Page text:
Years ago, courts were not required to allocate marital debt between the parties. A statutory amendment in 1998 changed that, and nowadays a good attorney must consider both marital and non-marital debt in any dissolution.
There are several misconceptions about debt and divorce. The most common misunderstanding is that a divorce court can relieve a party from debt. In fact, even if a court orders one party to pay a debt, a third party creditor is not bound by the order if both parties signed up for the debt. There are devices we use to eliminate this problem, or reduce the chances it becomes damaging, or ameliorate the effect on the “innocent” party, but this requires careful work by counsel.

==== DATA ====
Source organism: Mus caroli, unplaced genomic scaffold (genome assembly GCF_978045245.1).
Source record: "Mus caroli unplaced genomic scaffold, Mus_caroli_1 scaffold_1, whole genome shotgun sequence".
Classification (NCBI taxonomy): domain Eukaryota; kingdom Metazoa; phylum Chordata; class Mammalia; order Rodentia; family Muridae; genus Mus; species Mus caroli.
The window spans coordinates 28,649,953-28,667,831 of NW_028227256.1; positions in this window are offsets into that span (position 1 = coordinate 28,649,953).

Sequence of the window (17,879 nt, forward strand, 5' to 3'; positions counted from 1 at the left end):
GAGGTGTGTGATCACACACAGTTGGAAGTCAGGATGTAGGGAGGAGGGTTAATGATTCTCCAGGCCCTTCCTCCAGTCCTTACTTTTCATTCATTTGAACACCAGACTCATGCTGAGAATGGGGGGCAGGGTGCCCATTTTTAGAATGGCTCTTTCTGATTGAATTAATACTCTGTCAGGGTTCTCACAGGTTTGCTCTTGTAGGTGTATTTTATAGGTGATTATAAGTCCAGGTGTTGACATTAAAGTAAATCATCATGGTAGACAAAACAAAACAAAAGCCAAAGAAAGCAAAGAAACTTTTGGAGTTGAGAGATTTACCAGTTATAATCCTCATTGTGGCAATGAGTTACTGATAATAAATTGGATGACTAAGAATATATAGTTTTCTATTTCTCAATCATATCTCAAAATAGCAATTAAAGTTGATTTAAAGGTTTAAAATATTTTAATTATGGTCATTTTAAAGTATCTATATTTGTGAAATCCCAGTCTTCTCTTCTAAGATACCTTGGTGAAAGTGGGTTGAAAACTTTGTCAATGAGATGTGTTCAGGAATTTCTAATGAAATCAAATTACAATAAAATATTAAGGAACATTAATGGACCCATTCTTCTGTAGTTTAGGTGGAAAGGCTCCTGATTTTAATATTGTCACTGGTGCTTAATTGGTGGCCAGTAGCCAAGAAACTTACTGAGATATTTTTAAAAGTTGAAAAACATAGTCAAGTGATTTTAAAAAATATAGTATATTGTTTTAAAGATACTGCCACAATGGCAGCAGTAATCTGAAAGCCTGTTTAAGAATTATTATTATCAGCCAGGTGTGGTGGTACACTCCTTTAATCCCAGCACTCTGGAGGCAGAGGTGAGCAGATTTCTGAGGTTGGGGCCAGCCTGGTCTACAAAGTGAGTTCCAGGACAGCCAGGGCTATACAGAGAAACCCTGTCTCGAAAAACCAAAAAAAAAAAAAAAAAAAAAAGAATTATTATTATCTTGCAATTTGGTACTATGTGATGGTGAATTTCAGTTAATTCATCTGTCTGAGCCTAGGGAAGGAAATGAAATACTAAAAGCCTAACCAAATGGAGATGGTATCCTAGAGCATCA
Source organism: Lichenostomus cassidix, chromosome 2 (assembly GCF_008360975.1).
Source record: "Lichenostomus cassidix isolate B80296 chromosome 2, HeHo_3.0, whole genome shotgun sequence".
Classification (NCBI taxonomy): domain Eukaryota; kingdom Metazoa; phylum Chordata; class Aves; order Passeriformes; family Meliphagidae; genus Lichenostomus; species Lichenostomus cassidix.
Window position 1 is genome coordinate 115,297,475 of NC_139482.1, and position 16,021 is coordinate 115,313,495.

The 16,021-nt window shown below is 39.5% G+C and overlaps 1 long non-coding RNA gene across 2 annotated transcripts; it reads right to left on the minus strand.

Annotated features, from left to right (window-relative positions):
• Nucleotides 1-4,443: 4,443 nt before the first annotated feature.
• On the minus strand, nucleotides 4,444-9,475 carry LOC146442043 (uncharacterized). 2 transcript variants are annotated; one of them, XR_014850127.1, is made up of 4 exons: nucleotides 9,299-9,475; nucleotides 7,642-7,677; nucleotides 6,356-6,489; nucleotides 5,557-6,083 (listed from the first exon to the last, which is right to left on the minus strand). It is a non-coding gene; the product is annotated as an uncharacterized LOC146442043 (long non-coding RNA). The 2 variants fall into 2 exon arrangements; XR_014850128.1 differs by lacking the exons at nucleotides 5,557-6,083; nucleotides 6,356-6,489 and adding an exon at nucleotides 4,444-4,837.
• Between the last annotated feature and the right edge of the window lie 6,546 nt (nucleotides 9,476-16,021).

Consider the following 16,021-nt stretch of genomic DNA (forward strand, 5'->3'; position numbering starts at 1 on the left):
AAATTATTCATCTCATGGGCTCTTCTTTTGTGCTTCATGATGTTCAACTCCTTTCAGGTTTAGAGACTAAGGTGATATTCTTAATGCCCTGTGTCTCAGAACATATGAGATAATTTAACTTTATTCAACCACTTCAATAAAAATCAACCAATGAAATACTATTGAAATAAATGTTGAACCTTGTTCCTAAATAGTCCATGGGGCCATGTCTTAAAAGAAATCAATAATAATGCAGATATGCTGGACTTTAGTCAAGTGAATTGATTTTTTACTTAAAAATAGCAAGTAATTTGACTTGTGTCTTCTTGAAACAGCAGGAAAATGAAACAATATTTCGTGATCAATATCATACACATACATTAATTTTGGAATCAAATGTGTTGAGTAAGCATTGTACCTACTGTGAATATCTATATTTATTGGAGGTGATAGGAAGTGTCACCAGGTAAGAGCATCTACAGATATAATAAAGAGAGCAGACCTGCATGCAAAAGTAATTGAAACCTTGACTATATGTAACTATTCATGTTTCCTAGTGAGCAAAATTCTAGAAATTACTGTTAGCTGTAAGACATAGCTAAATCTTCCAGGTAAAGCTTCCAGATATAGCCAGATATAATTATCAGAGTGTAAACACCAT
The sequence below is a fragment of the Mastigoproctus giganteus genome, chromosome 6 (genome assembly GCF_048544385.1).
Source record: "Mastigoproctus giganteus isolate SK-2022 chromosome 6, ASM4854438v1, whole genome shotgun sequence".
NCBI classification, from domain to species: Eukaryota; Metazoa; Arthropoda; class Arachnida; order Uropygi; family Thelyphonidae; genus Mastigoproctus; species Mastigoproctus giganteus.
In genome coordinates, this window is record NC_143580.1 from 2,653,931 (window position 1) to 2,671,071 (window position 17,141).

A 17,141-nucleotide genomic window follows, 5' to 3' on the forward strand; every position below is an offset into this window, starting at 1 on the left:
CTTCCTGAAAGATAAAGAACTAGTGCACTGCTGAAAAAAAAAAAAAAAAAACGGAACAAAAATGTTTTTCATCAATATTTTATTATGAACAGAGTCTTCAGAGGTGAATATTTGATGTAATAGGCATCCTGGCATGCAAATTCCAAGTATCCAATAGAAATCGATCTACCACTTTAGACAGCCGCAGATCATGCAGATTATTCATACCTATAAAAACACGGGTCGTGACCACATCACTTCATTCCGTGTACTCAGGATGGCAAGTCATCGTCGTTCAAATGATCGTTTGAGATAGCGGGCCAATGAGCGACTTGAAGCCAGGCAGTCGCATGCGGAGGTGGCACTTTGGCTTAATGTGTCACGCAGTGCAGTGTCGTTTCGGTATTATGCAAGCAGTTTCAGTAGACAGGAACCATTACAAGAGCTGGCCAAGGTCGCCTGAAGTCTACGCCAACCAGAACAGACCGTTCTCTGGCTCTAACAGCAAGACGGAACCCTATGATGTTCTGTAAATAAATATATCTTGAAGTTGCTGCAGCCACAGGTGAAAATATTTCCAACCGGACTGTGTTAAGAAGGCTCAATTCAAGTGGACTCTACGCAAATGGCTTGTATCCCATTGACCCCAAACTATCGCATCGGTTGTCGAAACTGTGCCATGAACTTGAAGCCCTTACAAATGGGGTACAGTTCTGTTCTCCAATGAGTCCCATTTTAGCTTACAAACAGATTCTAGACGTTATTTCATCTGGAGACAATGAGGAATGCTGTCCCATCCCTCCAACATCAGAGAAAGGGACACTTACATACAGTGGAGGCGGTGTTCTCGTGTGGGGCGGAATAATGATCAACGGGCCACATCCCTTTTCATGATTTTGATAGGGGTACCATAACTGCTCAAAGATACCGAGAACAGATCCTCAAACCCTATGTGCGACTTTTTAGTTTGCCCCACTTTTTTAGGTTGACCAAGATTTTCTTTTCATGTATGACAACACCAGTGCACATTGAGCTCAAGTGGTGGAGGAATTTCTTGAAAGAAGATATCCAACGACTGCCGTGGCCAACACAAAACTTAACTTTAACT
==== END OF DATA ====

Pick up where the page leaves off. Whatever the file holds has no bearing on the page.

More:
Another misconception involves bankruptcy. Dan Pingelton has practiced long enough to see three significant changes to federal bankruptcy laws that have completely shifted the approach to debts listed in domestic relations orders.
Perhaps most critically, marital assets encumbered by debt (for example, mortgages) must be handled properly to ensure the asset is not endangered from the faulty handling of a related debt obligation.